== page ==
Technology provides a reliable and sustainable way to send and receive important messages at work. This goes beyond communicating via email or text messages. Employers have an obligation to keep employees informed and aware of important information — especially when it directly affects them. When it comes to trust and transparency, this is among the most important roles the organization plays.
The way companies treat employees during tough times will shape how the company is viewed when it comes to future success. Considering the changes we have all faced, a useful exercise may be to assess what went right and what went wrong during the initial wave of coronavirus-related disruption at your business. Based on what is now known, how will you communicate important messages during times of change in the future? Were messages received and perceived as intended? Have you surveyed employees on whether they felt like messages were clear and actionable when necessary? Taking that feedback and making any needed changes will serve to build trust and respect among leadership, HR and the workforce.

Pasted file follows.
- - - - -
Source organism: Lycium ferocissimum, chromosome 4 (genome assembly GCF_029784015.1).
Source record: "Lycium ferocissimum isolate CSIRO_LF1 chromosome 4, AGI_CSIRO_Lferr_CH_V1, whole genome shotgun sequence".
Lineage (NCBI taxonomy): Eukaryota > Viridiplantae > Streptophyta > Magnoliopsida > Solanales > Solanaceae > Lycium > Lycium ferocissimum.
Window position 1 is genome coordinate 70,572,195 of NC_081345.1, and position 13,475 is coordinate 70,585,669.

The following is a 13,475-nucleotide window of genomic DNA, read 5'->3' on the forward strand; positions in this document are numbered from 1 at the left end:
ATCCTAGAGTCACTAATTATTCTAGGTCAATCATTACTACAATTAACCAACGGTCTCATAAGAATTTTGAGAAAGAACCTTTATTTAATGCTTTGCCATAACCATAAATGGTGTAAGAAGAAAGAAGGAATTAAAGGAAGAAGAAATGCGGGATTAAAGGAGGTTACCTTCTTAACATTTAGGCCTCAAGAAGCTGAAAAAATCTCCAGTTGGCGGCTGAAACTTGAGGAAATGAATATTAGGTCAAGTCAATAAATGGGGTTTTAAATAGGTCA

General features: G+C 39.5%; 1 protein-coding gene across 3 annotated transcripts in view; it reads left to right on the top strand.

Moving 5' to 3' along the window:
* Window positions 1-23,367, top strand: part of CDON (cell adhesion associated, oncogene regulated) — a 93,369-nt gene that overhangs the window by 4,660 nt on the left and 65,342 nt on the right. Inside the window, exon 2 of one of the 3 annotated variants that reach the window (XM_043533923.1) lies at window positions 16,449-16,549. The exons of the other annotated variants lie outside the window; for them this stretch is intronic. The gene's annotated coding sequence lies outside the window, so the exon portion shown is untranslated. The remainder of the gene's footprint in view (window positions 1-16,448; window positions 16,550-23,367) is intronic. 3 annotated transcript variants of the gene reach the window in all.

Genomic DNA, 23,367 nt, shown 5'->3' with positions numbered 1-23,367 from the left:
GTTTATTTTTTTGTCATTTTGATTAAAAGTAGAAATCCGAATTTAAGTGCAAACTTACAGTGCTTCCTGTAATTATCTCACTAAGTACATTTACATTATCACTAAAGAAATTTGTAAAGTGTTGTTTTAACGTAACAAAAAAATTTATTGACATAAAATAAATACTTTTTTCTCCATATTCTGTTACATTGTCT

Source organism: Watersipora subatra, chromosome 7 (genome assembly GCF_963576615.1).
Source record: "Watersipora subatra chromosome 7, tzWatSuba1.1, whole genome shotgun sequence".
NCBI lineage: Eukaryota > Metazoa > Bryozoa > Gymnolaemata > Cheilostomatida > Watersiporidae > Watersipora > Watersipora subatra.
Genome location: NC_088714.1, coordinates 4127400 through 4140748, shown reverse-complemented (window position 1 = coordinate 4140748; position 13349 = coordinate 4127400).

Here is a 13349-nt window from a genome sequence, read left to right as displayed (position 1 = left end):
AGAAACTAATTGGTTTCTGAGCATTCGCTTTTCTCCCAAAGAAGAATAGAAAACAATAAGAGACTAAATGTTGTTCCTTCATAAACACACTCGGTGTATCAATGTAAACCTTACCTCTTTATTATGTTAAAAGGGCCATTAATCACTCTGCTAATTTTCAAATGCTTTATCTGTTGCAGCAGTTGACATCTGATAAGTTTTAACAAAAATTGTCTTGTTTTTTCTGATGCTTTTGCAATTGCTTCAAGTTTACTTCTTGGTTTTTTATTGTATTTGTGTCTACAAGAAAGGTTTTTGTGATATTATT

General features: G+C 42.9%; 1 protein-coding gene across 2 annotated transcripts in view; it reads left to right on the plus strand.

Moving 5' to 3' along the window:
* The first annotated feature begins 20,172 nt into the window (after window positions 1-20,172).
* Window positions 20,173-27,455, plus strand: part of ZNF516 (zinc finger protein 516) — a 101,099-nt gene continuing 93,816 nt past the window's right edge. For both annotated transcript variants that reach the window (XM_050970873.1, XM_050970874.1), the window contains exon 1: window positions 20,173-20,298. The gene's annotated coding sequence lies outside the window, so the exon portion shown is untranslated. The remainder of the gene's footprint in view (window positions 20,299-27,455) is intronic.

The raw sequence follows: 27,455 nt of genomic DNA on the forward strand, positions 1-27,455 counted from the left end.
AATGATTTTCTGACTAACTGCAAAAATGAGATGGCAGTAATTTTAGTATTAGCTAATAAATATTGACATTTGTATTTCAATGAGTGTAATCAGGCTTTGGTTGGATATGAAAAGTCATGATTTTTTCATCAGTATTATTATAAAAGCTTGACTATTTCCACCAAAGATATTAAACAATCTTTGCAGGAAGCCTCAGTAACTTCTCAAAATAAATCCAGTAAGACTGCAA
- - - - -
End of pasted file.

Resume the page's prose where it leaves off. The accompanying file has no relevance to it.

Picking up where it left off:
Collecting and sharing these kinds of insights are a major part of HR’s renewal and rebirth in this new world of work.
Related Article: How to Practice Empathy in the Virtual World of Work
3. HR Technology Creates Opportunities to Grow
Digital workplace ecosystems provide opportunities for learning that transcend the global challenges of location, language and time zone. This brings many positive impacts to the workplace. For example, employee training can be delivered electronically in several languages and taken when convenient for the worker. A trained and informed workforce is better positioned to assist in championing organizational missions and values.